Zona Vinegars are available exclusively at Khayyan Specialty Foods
Wine vinegar, the least regarded and unappreciated derivative of exquisite table wines is taking the lead in a series of dishes and coming to the front of top bars. Once considered bad wine it is shining as a culinary condiment on its own. Considered the poor man’s juice it is now considered rich, robust and flavorful used in culinary programs and mixologist themed drinks.
Vinegar is essential to brighten the flavor of dishes or used as a base for a sweet-tart salad dressing. As vinegar can give meals that delicious acidity and flare, did you know that it can also provide bar drinks a distinct personality?
Vinegar and alcohol may seem like an unlikely pair; however, mixing the two dates back hundreds of years. Derived from the Arabic word sharab which means “to drink,” shrubs are cocktails made by mixing vinegar syrup with spirits or carbonated water. But while shrubs have been around for hundreds of years, it was only in the last decade that they started trending in bars in North America and Europe. The acidity of vinegar makes a great alternative to bitters in cocktails.
Shrubs also refer to the sweetened vinegar-based syrup used in the cocktails. And in many cases, shrubs are merely known as “drinking vinegars.” Shrub syrups are created by reducing fruit, sugar (or honey), vinegar, and water usually as 1 : 1 : 1 : 1 : 1 ratio and slightly reduce under moderate heat. Once cooked and reduced strain and you have a tangy, fruity syrup that’s perfect for mixing with carbonated water, tonic, and or gin, vodka.
No two vinegars are the same, and even within types, flavors will vary wildly. Vinegars, like citrus, are the acidic counterpart to a base of oils and fats. Their tart pungency acts as a foil to the heavier notes to create a balanced complexity of flavor. The acid will deliver an overall freshness that elevates flavors.
Shrub Recipes You Will Love.
Here are some great shrub recipes you can try at home. Add them to gin or vodka for a fun alcoholic drink. They’re surprisingly easy to make, and you only need 1 oz of shrub syrup to bring a tang to your drink! But if you want a fruity yet tart mocktail instead, add these shrub syrups to a glass filled with ice and club soda. Children find these non alcoholic healthy alternative drinks fun as well.
Blueberry Balsamic Shrub (title image)
Mix the berries and sugar thoroughly in a large bowl with 1 cup of water bring to a simmer.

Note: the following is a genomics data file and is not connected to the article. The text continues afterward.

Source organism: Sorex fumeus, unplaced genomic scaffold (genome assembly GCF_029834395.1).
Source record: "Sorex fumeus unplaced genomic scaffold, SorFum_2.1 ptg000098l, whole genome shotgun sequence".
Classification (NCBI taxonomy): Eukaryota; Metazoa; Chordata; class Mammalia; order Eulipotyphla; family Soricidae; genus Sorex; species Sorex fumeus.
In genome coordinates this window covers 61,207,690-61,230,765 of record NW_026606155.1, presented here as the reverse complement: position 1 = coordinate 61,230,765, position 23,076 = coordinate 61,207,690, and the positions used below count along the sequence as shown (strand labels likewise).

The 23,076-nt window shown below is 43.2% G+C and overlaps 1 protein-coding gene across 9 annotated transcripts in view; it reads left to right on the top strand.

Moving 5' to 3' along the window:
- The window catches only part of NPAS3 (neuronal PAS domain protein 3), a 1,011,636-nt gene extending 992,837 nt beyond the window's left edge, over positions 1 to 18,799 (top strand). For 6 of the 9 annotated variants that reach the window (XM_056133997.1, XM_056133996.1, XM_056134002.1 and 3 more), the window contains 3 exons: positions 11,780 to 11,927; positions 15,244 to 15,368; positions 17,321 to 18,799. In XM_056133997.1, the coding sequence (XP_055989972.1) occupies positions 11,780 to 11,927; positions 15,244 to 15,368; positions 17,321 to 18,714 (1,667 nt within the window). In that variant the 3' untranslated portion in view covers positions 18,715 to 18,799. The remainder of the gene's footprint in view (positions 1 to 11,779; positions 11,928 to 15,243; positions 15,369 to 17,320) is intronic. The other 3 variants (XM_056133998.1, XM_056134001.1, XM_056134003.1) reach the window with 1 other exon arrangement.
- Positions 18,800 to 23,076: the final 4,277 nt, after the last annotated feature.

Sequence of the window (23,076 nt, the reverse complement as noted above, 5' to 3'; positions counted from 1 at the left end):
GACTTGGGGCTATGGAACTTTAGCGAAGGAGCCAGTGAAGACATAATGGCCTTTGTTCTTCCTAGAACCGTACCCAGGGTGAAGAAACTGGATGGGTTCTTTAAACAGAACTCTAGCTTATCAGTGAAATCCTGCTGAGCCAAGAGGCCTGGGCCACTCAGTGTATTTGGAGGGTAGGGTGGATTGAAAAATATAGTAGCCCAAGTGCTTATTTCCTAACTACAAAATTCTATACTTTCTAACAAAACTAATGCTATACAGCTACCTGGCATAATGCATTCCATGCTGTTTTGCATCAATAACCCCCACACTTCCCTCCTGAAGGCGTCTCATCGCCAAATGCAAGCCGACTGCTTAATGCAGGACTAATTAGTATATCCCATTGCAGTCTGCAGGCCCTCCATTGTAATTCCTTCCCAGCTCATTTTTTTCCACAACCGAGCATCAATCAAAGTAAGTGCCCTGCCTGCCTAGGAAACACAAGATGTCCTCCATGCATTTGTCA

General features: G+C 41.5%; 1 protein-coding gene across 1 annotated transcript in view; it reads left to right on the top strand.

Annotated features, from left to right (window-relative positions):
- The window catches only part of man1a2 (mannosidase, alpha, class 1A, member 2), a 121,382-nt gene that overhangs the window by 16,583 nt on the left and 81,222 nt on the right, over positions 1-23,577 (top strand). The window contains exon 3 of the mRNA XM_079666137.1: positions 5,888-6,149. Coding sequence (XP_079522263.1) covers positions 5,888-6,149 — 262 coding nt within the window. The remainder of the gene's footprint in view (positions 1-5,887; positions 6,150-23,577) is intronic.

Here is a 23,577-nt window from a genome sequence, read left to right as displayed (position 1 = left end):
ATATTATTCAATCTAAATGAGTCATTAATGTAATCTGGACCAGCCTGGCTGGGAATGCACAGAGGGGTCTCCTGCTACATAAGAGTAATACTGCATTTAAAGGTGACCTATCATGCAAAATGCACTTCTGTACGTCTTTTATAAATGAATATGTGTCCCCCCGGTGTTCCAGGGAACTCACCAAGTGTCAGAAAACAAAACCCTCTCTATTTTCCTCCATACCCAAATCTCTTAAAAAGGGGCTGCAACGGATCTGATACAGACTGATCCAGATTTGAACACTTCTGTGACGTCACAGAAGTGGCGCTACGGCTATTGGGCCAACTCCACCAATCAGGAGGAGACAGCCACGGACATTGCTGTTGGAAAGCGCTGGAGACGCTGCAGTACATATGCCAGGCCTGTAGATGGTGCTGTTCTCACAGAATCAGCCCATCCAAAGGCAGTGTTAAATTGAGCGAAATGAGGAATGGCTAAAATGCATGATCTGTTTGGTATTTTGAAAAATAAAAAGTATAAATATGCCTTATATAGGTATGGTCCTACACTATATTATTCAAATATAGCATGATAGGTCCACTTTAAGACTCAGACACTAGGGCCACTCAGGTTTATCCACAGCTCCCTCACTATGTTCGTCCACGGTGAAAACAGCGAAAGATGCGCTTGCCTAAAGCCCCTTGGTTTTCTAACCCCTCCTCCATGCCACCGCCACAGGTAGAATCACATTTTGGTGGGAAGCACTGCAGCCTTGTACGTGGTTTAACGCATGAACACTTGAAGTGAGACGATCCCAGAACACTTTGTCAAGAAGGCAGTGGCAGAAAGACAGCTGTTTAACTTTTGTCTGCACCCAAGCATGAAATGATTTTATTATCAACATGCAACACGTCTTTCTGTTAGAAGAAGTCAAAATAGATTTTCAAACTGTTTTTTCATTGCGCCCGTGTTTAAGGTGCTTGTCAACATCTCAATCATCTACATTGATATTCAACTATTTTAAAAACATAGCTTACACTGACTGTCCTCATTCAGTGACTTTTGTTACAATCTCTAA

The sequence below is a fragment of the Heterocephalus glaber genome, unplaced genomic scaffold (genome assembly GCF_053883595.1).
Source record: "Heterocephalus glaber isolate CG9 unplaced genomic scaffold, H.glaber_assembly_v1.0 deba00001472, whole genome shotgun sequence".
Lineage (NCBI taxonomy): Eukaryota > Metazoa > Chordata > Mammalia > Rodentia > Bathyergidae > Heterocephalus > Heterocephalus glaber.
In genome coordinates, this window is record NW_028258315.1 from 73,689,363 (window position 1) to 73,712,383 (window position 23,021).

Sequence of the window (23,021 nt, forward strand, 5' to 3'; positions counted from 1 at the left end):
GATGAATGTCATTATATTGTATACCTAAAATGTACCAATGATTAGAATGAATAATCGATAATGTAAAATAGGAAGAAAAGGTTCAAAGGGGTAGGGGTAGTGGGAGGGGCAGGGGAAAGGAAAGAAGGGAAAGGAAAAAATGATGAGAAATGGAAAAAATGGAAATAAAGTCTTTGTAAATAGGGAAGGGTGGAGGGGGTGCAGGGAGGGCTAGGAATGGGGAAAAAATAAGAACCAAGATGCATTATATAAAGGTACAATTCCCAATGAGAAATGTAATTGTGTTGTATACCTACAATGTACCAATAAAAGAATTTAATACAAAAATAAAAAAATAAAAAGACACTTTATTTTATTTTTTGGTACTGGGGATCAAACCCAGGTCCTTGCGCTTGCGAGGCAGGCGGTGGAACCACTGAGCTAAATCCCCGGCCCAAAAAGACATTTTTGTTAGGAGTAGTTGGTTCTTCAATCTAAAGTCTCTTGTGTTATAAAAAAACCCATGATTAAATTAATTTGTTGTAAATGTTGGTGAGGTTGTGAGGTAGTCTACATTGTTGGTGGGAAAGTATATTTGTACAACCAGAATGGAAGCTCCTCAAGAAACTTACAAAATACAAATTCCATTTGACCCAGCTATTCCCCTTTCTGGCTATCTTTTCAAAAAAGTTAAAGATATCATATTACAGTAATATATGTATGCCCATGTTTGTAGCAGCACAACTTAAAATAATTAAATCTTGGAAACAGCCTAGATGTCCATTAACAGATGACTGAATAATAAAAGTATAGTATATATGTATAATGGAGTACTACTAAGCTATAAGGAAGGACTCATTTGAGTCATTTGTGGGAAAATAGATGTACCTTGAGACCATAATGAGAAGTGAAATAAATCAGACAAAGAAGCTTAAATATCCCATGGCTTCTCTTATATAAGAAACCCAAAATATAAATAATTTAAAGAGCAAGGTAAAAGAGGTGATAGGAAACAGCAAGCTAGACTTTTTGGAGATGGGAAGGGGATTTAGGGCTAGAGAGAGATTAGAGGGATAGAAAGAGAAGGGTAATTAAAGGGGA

Add mint and 50 Year Balsamic Pedro Ximenez Wine Vinegar let it cool strain into a glass jar.
Refrigerate and serve.
Cherry White Balsamic Shrub
Mash up the cherries and sugar to create a lumpy paste add water and bring to a simmer.
Stir in Fino 12 Year Aged White Balsamic Vinegar, add vanilla bean and cover the mixture and let it steep in the fridge once cool for at least one day.
When ready to use, strain the syrup into a jar.
Cherry White Balsamic Scrub
Rhubarb Aged Moscatel Shrub (image below)
Make a syrup by combining the sweet ingredient with water in a saucepan over low heat until the sugar is dissolved. Add the fruit and bring the mixture to a low simmer. Let it cook until the syrup has become the color of the fruit, and the fruit looks very soft and cooked down. Stir in the 15 Year Moscatel Wine Vinegar and bring the mixture just to a simmer again. Strain the mixture into a jar, let cool and keep it in the refrigerator.
Simple and Ready to Serve
To serve, fill a tall glass with ice, pour a splash of the shrub and top it with seltzer water or a shot of alcohol – gin, whiskey or vodka.
Experiment and Make Your Shrubs
Shrubs are made with fresh fruit, vinegar, sugar, water and leafy spices thus allowing freedom to experiment with your favorite fruits and vinegar that are probably already in your kitchen. When it comes to fruit, it’s best to stick with whatever is sweet, ripe and in season.
There are also no strict rules when it comes to what type of vinegar to use; however, you should look for something that has an acidity level of no less than 5%; otherwise the flavor will be weak. You will find that white vinegar has a sharp taste while apple cider vinegar is fruitier and milder. Balsamic vinegar pairs nicely with berries while wine vinegar such as a Moscatel is a bit more superior in character with a bold oak flavor.
*Zona Vinegars are available exclusively at Khayyan Specialty Foods
Rhubarb Aged Moscatel Shrub